Writer/Directors: Joel and Ethan Coen
Producer: Scott Rudin
Running Time: 105 Minutes
Distributor: CBS Films
Starring: Oscar Isaac, Carey Mulligan, Justin Timberlake, Garrett Hedlund, John Goodman, and F. Murray Abraham
Plot: A homeless musician navigates the folk music scene in 1960’s New York.
Review: Inside Llewyn Davis to me is one of those films you watch when you’re in a certain mood, the plot plays almost like a bad dream as Llewyn (Oscar Isaac) moves from point to point, cycling through his friends in Greenwich Village sleeping on couches. He is talented yet unsuccessful, downbeat and cynical. The character of Llewyn Davis makes for an interesting protagonist suitably interesting a very downbeat film. The movie feels much longer than it is but that is a mark of quality in this regard as opposed to other films I’ve seen that drag on. This is not a typical plot but the Coen’s are somehow able to keep the momentum going throughout the film if only to slow down for the musical numbers. They are all quite good, but with the exception of the main theme sung by Marcus Mumford of Mumford and Sons and Oscar Isaac himself aren’t particularly memorable, quite like the character himself.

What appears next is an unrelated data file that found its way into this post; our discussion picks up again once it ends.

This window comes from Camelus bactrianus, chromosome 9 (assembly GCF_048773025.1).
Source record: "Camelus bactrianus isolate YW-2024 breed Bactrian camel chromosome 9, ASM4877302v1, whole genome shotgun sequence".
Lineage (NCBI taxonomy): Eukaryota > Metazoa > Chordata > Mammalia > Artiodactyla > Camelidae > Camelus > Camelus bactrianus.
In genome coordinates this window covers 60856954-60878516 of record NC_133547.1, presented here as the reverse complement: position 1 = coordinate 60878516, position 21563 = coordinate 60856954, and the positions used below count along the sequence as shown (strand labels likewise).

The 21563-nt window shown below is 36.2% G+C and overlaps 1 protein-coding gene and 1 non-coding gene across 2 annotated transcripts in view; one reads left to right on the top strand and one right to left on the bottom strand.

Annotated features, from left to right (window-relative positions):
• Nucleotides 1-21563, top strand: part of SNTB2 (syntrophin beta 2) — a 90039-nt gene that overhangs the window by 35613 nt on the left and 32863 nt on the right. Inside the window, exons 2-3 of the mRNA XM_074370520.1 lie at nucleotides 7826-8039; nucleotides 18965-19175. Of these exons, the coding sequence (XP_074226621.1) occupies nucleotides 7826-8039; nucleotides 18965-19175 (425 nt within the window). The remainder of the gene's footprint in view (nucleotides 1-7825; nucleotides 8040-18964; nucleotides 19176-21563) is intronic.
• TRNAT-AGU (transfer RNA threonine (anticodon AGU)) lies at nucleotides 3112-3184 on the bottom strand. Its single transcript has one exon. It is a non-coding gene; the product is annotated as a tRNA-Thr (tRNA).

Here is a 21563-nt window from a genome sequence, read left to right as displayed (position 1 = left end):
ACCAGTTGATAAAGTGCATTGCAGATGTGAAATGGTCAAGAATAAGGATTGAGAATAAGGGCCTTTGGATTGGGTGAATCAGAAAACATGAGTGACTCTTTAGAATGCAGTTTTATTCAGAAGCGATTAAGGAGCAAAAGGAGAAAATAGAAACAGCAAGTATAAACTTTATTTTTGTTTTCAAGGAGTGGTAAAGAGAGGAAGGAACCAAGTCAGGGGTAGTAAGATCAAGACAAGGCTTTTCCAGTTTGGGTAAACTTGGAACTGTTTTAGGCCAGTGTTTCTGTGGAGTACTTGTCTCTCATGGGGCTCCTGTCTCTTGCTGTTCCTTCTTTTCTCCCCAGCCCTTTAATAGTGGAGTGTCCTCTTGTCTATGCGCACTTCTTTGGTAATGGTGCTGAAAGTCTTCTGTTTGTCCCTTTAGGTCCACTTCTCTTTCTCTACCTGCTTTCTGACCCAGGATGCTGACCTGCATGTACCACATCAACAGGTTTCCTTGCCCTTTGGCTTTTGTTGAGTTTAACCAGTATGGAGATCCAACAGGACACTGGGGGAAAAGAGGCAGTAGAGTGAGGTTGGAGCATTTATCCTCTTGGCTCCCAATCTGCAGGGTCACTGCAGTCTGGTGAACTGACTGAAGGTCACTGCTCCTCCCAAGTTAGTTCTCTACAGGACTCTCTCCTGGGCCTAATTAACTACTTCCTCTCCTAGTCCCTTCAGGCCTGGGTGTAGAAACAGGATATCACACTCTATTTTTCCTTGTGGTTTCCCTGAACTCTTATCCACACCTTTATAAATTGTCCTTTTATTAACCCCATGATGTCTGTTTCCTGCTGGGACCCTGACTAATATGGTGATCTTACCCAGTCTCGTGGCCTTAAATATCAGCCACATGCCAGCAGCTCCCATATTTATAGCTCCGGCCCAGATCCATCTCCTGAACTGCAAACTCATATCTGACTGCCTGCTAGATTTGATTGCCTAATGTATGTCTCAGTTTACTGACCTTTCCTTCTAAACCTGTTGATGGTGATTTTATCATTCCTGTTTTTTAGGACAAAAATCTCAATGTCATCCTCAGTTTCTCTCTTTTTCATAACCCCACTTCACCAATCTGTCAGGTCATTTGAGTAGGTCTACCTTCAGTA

Oscar Isaac is well equipped to handle a lead role like this, being part band member and classically trained himself he navigates the character effortlessly taking the audience on a journey with him. There’s nothing too special about Llewyn and he’s not made out to be some hidden genius so kudos for the makers involved for getting us to care about him.
Reuniting with her Drive co-star Carey Mulligan gets the most supporting screen time (next to the cat) opposite Isaac as his estranged lover. There’s a certainty to their relationship that’s delved into just enough to give the film an extra weight to it, without ruining the mystique of the characters. She is quite against type here playing a justifiably angry person, but she gives life to the character of Jean and you believe their chemistry.
Filmed in a soft lens and set in the cold of winter the setting makes the prickly characters memorable without being straight unlikable. They feel very human and are balanced by Davis who himself is a bit of an ass at times. Needless to say the mark of defined characters and a well-remembered setting are demonstrable of good filmmaking, but prickly and intimate is the Coen bros. in their element. There isn’t any breakout cinema here. Good but not particularly memorable suits Llewyn Davis just fine.
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